BRIDGEPORT, W.Va. (WDTV) -- March, which is just a few days away, will mark National Colon Cancer Awareness Month and joining us tonight for a two-part interview is Dr. Ryan Mark, a resident at UHC Family Medicine Residency program.
We're going to talk about a special exhibit that will be coming to UHC on March 8 and 9 to help create awareness during National Colon Awareness Month.
Question: So first, explain why there is a National Colorectal Cancer Awareness Month?
Answer: As you mentioned in the introduction, March is Colorectal Cancer Awareness Month. It is an annual campaign to raise awareness concerning the disease and fundraise for research into its cause, prevention, diagnosis, treatment, survivorship, and cure; as well as to support those affected by colorectal cancer.
This is critical for the following reasons: According to the Centers for Disease Control and Prevention- among cancers that affect both men and women-colorectal cancer is the second leading cause of cancer deaths in both West Virginia and the United States. It is startling to think that more than 1,000 West Virginians will be diagnosed with colon cancer this year, and more than 400 will succumb to the disease.
(Note in some of the materials supplied for the exhibit it mentions that colon cancer ranks second in the U.S. and in other material supplied for this exhibit it says third in the U.S.)
Question: Tell us more about the exhibit and how it relates to colon cancer?
Answer: In honor of National Colon Cancer Awareness Month, UHC Family Medicine is hosting a special, free exhibit featuring the Strollin’ Colon, a 10 foot by 12-foot inflatable colon. We invite everyone to come take a tour to learn more about the colon and ways to keep you and your loved ones safe from colon cancer.
The inflatable colon exhibit will be on display on the first floor at UHC (across from the gift shop) from 10 a.m. to 2 p.m. on March 8 and 9.
Question: What is the message you hope to communicate about colorectal cancer via the exhibit?
Answer: Screening continues to be a proven tool to reduce the burden of colorectal cancer in the U.S. However, according to the National Colorectal Cancer Roundtable (NCCRT), barriers to screening still remain, including:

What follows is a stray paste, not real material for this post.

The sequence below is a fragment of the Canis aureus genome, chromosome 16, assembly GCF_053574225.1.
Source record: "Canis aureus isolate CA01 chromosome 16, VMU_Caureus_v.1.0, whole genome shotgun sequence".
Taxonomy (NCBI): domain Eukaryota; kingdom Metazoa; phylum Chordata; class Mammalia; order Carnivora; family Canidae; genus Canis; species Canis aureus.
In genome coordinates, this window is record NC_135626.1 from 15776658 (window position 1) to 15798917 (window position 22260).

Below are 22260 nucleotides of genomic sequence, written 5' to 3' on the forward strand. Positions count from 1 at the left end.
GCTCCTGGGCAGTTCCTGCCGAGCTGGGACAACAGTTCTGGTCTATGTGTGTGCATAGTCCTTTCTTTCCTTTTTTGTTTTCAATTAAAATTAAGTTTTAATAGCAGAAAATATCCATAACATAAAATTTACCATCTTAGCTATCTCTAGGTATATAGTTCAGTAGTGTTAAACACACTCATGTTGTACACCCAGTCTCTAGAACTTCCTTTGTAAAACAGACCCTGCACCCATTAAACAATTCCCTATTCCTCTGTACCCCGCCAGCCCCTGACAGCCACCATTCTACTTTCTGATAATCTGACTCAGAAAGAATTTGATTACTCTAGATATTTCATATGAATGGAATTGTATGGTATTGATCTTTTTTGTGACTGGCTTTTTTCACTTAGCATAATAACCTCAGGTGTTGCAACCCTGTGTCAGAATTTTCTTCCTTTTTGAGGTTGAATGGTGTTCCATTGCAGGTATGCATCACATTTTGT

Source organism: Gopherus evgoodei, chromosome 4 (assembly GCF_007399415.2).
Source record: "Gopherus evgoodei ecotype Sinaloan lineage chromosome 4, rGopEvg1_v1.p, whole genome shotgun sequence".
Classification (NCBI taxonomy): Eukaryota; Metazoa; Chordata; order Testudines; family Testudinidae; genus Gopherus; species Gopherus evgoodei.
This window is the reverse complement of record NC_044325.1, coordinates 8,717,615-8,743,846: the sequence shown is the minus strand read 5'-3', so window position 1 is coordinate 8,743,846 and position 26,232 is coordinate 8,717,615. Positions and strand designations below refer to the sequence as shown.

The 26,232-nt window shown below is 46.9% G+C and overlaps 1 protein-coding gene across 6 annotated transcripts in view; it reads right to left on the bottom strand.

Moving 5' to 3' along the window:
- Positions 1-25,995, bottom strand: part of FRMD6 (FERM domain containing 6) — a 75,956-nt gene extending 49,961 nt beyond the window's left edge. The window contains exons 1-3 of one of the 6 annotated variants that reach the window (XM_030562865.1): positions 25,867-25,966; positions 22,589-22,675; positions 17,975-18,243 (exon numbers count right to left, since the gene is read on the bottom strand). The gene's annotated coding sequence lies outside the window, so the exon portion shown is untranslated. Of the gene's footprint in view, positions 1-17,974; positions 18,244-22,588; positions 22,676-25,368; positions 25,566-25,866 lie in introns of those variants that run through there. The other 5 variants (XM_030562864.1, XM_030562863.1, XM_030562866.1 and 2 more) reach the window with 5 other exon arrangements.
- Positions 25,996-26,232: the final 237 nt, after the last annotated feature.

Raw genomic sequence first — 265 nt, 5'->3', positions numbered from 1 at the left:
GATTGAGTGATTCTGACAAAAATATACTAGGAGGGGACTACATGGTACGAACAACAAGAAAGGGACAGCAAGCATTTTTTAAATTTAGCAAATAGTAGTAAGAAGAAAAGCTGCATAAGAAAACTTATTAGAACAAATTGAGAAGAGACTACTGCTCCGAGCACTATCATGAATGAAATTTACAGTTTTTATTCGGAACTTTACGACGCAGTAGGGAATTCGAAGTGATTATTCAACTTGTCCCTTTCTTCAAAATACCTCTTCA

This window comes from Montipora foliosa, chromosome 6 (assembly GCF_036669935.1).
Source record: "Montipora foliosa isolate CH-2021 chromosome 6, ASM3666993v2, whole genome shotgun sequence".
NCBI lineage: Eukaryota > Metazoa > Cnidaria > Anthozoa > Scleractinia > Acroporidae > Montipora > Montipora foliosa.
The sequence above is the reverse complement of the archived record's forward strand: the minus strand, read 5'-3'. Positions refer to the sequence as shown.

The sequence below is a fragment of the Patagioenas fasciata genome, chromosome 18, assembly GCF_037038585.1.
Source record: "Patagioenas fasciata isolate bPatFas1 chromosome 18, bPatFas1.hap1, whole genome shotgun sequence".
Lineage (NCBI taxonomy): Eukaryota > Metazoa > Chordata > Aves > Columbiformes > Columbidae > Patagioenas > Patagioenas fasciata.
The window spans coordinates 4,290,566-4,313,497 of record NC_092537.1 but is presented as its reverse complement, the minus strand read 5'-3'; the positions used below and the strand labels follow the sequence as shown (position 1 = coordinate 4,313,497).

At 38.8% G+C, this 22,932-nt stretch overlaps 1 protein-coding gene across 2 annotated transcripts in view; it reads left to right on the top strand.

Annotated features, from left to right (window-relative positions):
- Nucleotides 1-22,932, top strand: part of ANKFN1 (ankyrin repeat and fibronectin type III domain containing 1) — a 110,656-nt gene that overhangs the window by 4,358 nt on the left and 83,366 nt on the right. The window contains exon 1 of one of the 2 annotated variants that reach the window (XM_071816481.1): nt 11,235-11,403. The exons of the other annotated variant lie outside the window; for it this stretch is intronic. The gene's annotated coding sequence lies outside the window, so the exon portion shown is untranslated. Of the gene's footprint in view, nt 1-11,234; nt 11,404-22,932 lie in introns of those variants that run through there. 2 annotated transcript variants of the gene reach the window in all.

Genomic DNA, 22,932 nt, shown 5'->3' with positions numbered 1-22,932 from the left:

-Lack of symptoms
-No family history or personal connection
- More pressing health issues
- Negative perceptions about the test
- No regular primary care provider to reinforce messaging
-A doctor who does not recommend screening
-Physicians can play an important role in providing health information, while survivor stories make the message personal
Question: What should people expect when visiting the exhibit?
Answer: When you come to UHC to visit the Strollin’ Colon on the first floor, near the gift shop, (on either March 8 or 9 between the hours of 10 am and 2 pm), you will have the opportunity to tour an enlarged replica of what a colon could potentially look like. Once you enter the inflatable colon you will see a replica of what a colon looks like.
You will see what a:
• healthy section of the colon looks like with a very smooth lining, a pink surface and small blood vessels
• what benign polyps look like, these are fleshy growths in the lining of the colon
• what a malignant polyps look like, these are ugly, red, and may have areas of ulceration
• what colon cancer looks like, which may appear as mushroom shaped growths
• what advanced colon cancer looks like, which is what happens when nothing is done and growth of the cancer cells grow and spread through the wall of the colon and to other parts of the body—symptoms would include bleeding, pain, and weight loss.
The key to early detection of colon cancer is regular colon screenings. For more information please contact UHC Family Medicine at 681-342-3600.